The interesting thing is that you can learn from their secrets. You just have to get in the line to place your order and pay a little attention to what happens around you. Open your eyes wide and listen. Sometimes it can offer you a great lesson.

¿You want to biggie-size it?

You are in the queue. It is your turn and you ask for a "Big Mac". Then, you hear the voice of the attendant saying, "You want to biggie-size it?".

Just a few words is all it takes, and it’s enough. You don’t need much more to boost your income. Perhaps you didn’t think about the bigger size. It's okay. There you have the McDonald's staff to remind you.

Why? Because they know that question might mean additional income. There is a huge difference between making it or not. It's really easy. Just offer the customer an option. It's really easy, but there are only a few businesses that take advantage of it, and many other simply don’t do it at all.

¿Nuggets, chicken wings, ...?

Fortunately, there are many possibilities. Can you simply order the menu? For sure. It's more than enough if you’re not that hungry, but if you’re offered a supplement whether it’s nuggets, onion rings, wing, it might actually improve your meal. The options are readily available and Mc Donald’s staff simply offers them to you.

If you’re on a good mood, then usually add an order of 6 or 9 nuggets (you’re always offered the opportunity to choose). You always have the possibility of adding a supplement to your order, or not. You can still opt for the small, medium or large menu. No one is forcing you.

The game is a game of choices. There are never so many options as to get you confused or overwhelmed. Just enough for you to consider. That’s it. Think about how many customers they serve on a daily basis. You can now figure out how their business is increased by using this simple way of doing things.

Anything else?

You’re about to pull your wallet to pay, but there's always time for another question. This time, it works as a final summary: Anything else?

You’re being asked this question just when the process is almost finished. You might want to make sure you’re not leaving anything behind (dessert, pastries, ...). Did you ask for all the things you wanted to? Perfect. Now you’re finished. For sure?Great. You’re done. You’re happy and so is McDonald's. Happiness for you, revenue for them.

These are three simple questions, but have the power to increase your business significantly. They help you bring more money in everytime. They help you sell more. They help you not to leave anything behind.

At the end, everything is natural. It simply flows. Naturally. The questions come when they have to come and the process isn’t interrupted at anytime. In the end, everyone wins.

Reformulate these questions for your business and start working the way big companies do. If these questions can increase your income, why shouldn’t you try them out?”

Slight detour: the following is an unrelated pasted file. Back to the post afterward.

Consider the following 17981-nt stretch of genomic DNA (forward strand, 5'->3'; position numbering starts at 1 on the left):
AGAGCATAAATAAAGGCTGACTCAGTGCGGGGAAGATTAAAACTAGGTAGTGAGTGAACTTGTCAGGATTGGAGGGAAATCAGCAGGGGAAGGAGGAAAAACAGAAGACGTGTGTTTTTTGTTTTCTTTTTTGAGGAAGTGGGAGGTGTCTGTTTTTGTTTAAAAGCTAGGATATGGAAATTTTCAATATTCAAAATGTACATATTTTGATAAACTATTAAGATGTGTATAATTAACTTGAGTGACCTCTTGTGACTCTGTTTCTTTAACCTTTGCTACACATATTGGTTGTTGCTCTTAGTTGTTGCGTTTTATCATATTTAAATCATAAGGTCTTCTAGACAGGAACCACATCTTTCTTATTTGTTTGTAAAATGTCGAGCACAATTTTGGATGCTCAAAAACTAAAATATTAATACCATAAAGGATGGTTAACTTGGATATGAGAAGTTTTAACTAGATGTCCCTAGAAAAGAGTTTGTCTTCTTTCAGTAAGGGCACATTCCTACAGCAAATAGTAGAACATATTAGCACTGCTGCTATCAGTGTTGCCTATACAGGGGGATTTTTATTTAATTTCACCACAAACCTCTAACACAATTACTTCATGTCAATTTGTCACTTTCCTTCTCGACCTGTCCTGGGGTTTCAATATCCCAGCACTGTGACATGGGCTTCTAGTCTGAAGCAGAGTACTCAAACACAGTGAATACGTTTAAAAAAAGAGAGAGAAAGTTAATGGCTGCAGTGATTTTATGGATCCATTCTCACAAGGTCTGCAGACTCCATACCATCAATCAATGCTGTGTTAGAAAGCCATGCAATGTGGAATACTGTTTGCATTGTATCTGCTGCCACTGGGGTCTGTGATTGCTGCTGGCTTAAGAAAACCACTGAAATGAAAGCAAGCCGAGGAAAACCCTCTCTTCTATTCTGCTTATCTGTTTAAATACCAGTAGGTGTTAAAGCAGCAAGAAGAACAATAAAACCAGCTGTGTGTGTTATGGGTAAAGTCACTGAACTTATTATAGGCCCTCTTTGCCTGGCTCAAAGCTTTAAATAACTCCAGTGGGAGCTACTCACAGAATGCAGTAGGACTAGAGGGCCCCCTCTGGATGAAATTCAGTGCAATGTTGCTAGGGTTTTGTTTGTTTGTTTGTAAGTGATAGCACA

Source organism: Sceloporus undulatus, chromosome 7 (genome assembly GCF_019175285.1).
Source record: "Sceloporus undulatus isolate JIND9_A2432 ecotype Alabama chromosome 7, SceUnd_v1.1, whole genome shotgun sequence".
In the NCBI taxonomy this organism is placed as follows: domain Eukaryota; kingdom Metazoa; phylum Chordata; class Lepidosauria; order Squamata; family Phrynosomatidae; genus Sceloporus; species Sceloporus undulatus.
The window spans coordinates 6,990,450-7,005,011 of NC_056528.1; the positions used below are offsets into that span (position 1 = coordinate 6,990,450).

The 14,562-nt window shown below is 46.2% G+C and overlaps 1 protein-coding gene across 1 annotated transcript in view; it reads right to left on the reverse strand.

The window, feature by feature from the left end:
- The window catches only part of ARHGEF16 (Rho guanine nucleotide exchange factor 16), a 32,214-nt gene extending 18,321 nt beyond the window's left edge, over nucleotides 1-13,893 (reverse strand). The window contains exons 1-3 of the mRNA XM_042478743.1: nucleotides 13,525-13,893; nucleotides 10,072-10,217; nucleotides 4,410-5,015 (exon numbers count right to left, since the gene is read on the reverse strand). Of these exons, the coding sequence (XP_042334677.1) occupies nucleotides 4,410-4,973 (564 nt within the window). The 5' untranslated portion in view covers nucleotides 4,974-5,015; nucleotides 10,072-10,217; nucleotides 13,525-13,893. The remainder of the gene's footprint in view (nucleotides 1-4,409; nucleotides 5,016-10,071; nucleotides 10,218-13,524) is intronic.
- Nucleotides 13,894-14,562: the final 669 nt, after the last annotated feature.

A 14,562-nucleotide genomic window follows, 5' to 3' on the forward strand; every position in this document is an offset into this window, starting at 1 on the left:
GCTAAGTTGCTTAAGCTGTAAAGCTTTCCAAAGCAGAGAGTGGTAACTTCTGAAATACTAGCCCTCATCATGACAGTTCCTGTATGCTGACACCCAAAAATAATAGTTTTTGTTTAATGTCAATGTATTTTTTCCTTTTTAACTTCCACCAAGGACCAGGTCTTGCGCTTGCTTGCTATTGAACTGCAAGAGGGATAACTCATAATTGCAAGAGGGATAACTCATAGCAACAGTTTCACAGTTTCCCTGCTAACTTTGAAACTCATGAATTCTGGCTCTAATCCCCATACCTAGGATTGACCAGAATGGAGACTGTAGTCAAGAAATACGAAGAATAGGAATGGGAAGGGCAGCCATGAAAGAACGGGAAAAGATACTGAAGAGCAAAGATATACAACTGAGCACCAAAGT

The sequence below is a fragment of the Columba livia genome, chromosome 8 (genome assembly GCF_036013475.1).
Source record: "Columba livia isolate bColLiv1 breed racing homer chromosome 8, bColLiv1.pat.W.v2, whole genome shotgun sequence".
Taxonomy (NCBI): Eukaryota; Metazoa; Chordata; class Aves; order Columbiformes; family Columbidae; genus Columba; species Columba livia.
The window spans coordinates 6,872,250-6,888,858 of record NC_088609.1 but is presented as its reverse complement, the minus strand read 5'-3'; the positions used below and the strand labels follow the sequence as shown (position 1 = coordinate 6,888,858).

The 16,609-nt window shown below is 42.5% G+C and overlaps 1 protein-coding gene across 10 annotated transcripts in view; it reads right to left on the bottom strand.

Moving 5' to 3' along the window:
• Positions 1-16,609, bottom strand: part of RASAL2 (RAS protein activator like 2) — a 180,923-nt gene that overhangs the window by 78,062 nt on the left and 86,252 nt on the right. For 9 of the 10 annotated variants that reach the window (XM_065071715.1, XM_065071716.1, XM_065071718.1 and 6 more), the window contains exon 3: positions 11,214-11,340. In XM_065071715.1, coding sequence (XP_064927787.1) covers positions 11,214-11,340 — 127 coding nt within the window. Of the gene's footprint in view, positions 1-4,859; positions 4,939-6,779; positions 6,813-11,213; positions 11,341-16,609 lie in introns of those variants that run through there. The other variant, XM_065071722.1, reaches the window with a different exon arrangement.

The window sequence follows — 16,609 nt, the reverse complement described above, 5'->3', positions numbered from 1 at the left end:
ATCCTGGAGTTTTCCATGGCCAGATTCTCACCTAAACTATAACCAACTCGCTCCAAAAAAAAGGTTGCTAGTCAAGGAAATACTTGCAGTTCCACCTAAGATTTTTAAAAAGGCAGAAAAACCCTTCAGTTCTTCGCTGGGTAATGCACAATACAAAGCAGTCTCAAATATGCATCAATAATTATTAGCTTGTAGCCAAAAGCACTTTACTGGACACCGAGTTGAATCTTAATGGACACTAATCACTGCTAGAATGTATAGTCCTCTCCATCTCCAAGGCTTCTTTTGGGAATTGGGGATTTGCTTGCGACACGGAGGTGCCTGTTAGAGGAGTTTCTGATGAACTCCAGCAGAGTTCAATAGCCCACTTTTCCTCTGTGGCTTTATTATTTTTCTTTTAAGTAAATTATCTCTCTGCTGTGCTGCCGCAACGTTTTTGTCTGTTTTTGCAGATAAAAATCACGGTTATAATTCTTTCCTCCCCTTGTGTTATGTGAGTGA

Author Santiago Figueros
Published in Spanish at 3 Preguntas Que Pueden Doblar Tu Negocio
Translated by Joel Pinto

Tuesday, December 6, 2011

¿Can your business exist without customers?

Without customers buying, there's no business.
Some time ago I wrote an article entitled "Customer or company: which side are you on?" And one of the comments I received in one of the sites in which the article was published stated: "I think the company is more important than the customer because customers exist due to a company which is servicing them."

That person also added "... it is precisely the product the real "star" on the company-customer relationship."

My answer came with no delay. Can a business exist without customers who buy the products? Is there a star product with no customers buying it? The only way for a product to become “the star product” is by having many people buying it, isn’t it?

If you continue to think about the product being the king, it’s understandable because for many years companies have been focused on marketing the product, brand or the company itself, while there were little ways for the clients to make their opinion known, to bring it to the table. 

Everything worked only one way: from the company to the customer. Your company did manufacture a product and brought it to the market through different venues. Your clients went to the outlet of their choice and bought the product. Occasionally, if you were interested (which was very rare) in getting to know who your customer was, you only had to run a market survey and, with some metrics and analytics, you were able to define who your "average customer" was, and then moved on.

But now you must understand that the company has never been, or shouldn’t have been playing the main role. Neither should have the product. Nothing happens for your business if, on the other side of the counter, there isn’t a human being considering that everything you say, do and offer seems good and makes the decision to give you his money because he truly feels your product actually meets his needs, whichever they are.

It has always been this way: No customers willing to buy your product, there is no business for your company. With no business for your company, there is no money and with no money, there is no progress.

Even in very remote times, when companies were not "business" as we know them today and transactions were made through the exchange of food and things, if, for instance, you had four goats and, a typical day, wanted to exchange them for fish (yes, I know ... is not a balanced exchange, but let’s use it only as an example) if there was nobody interested in your goats, you were not going to have fish that day. It was really simple.

Even such a long time ago, if there was not a human being on the other side of the “business transaction”, nothing was ever going to happen. Very simple and it's been true for centuries, as it is today and will remain the same way forever.

And I think there's not much to say. If you still think that your product is the star, share with us why. What if your customers do not buy?